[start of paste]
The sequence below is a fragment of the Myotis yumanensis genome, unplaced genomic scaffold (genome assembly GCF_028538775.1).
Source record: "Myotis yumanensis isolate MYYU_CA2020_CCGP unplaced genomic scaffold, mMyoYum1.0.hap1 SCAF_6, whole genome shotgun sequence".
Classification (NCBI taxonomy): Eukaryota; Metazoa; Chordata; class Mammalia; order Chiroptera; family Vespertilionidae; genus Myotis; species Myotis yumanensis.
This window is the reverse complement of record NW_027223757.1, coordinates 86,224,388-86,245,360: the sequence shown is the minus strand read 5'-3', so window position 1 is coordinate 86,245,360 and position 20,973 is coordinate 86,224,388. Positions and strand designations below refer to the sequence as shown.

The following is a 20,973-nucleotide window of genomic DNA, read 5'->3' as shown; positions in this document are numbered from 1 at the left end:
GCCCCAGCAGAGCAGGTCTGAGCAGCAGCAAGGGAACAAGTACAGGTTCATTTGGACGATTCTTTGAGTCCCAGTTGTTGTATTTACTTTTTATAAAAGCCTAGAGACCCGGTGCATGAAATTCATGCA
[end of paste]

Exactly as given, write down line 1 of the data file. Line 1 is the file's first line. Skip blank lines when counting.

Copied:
The sequence below is a fragment of the Myotis yumanensis genome, unplaced genomic scaffold (genome assembly GCF_028538775.1).